Udall Undergraduate Scholarship
Meet Our Scholars - Alumni Spotlights - Jennifer Peyser VanHooreweghe
When my parents visited this spring, they brought several boxes of mementos that they were tired of keeping in their garage.
The first box I opened was a funny assortment of photos, an announcement about the threats of “Y2K”, and a copy of my Udall
Having just returned from a week in Tucson as a reader on the Udall Scholar selection committee, I read it on high alert for
naïveté and well-worn statements. After a page-and-a-half and despite a couple of cringes, I smiled at the idealistic writer
who underscored the importance of seeing environmental conflict as an opportunity for environmental solutions. Although I had
no idea at the time what I wanted to be when I grew up, this essay captured a major theme of the 15 years of education and
career that have followed.
Most of my career has been with RESOLVE, an independent NGO that helps government, industry, and civil society build collaborative
solutions to tough environmental, health, and social issues. I’ve worked on everything from wind energy to drinking water, to
illegal fishing, to food safety. One current project is the Public-Private Alliance for Responsible Minerals Trade. I manage and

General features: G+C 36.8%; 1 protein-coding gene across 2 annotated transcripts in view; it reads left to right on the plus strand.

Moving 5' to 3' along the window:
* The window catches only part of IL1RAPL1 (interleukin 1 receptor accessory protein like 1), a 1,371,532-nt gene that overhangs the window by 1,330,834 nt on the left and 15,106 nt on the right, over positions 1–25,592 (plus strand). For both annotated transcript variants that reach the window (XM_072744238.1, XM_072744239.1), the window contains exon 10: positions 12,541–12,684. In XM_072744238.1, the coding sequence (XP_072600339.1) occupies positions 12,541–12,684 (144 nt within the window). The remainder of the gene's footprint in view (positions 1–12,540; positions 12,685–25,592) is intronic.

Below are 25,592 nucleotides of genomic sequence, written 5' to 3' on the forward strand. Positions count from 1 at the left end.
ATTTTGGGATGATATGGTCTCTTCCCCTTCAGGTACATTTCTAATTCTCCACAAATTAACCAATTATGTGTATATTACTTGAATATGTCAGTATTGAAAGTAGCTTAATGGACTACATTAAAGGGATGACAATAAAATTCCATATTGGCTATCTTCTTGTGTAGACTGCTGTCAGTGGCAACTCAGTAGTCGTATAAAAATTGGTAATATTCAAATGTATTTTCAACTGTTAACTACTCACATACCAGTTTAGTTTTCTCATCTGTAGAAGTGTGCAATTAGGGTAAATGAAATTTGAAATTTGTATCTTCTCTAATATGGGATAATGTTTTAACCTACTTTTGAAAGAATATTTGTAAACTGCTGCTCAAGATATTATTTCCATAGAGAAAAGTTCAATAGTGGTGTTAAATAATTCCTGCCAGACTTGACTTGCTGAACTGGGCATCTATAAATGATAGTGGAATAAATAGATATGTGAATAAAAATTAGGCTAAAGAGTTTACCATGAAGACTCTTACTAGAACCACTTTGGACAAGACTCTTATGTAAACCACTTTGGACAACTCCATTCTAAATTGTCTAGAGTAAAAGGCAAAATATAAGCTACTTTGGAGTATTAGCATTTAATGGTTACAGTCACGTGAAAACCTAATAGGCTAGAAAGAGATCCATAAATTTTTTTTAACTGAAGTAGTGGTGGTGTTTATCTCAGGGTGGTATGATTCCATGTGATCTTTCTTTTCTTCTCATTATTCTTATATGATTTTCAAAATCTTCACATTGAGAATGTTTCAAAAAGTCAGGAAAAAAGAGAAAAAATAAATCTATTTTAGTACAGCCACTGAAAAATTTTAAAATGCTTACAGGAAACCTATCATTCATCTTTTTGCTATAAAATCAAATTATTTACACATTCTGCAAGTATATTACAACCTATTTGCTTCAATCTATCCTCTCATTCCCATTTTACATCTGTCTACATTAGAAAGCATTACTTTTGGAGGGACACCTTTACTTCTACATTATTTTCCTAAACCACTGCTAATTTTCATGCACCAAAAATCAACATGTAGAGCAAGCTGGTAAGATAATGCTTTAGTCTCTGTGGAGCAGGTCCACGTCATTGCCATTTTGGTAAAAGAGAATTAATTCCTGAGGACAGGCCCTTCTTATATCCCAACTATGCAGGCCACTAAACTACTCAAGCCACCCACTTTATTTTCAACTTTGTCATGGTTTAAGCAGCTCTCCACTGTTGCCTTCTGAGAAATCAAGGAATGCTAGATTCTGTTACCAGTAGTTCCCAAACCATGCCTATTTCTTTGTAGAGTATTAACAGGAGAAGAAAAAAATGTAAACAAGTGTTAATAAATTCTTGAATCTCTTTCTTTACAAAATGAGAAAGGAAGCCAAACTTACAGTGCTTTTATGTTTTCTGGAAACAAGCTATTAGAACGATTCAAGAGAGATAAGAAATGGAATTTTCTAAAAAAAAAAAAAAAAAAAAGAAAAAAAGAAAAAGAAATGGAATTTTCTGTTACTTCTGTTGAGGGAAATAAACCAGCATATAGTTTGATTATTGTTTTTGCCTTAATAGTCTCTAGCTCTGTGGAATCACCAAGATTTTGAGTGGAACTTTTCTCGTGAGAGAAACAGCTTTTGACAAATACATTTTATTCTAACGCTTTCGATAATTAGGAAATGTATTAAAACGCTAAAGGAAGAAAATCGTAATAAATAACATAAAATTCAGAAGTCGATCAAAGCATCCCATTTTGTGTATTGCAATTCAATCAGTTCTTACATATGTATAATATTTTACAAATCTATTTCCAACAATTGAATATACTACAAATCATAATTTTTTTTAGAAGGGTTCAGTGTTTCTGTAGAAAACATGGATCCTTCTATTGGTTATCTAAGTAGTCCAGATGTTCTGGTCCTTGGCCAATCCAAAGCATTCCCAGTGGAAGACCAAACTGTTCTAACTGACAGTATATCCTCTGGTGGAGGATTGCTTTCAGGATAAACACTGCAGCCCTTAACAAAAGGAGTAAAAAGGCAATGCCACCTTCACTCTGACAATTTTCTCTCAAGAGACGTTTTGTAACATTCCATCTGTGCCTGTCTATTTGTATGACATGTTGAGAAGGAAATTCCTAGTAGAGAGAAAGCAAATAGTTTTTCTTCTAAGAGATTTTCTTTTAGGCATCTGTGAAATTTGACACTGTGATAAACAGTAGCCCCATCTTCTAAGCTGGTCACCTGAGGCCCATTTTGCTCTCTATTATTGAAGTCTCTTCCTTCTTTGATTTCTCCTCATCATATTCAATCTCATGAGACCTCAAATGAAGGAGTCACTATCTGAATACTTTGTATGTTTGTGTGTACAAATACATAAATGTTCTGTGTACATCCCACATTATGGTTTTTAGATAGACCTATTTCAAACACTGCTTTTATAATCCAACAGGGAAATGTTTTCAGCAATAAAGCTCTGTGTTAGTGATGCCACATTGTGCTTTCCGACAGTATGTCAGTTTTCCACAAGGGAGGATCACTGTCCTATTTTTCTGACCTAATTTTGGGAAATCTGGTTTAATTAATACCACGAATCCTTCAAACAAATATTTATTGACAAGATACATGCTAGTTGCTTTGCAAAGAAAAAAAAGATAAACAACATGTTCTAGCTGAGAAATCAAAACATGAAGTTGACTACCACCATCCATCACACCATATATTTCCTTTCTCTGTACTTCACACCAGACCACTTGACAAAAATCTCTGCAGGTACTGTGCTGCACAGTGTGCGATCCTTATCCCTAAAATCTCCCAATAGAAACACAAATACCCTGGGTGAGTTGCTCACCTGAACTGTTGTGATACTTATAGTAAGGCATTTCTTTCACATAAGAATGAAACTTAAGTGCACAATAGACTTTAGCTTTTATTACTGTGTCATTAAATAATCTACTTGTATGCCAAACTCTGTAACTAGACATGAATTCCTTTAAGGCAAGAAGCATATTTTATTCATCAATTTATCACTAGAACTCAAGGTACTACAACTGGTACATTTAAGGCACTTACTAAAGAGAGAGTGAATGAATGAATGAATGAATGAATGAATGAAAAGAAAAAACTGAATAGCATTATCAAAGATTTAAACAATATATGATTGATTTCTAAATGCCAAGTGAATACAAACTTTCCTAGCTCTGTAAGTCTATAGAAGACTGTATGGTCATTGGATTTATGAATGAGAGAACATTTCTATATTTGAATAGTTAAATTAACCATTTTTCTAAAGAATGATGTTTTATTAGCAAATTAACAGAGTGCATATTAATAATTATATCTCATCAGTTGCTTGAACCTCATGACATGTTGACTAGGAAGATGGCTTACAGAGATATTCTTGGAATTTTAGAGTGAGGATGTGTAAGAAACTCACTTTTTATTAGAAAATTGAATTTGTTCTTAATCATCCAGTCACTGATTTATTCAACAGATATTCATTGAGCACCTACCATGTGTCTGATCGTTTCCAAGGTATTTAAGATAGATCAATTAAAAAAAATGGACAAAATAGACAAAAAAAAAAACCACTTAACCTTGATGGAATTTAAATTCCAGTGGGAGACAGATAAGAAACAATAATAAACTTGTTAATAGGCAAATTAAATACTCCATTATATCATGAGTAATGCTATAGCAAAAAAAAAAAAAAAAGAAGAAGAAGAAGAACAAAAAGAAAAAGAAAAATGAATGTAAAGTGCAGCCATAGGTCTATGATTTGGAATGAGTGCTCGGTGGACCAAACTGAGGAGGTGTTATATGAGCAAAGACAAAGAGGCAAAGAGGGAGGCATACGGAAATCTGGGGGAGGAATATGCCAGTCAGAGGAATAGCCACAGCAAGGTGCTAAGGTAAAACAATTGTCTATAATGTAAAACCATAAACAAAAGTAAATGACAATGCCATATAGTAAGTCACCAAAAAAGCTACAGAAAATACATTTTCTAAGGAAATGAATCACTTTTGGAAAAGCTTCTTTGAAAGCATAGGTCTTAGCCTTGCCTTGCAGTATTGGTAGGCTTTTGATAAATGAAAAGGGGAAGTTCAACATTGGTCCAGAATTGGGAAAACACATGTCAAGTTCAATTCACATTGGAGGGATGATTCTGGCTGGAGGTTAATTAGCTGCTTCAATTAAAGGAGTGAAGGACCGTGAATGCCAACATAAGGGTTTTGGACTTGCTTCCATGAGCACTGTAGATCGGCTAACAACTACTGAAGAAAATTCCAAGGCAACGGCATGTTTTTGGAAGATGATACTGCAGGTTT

facilitate this diverse group of companies, government, and NGOs working to end violence and conflict in the minerals trade in
Central Africa. This work has been interesting and important to me because I’ve seen relationships built over five years of challenging
but constructive discussions and projects—and I have seen a correlation between the strength of these relationships and positive,
The Udall Foundation has been an important thread throughout my career. At the 1999 Scholar Orientation, I first learned about my
future profession from a speaker from the U.S. Institute for Environmental Conflict Resolution, a program of the Udall Foundation.
In 2009, I was accepted as a member of the National Roster of Environmental Conflict Resolution Professionals, managed by the U.S.
Institute. In 2013, I joined the facilitation team for one of the U.S. Institute’s projects, the Missouri River Recovery Implementation
Committee. And as part of the scholarship selection committee, I’ve read hundreds of applications, so many of which demonstrate an
idealism that I know will evolve but will remain as a spark to inspire some amazing environmental work.
So, if you are thinking about applying for the Udall Scholarship, I recommend it; just try not to write things like, “Though spoken
decades ago, Mo’s/Stewart’s words still apply today…” And if you have applied, I recommend hanging on to that essay to help remind
you why and how you wanted to be like the Udalls when you grew up.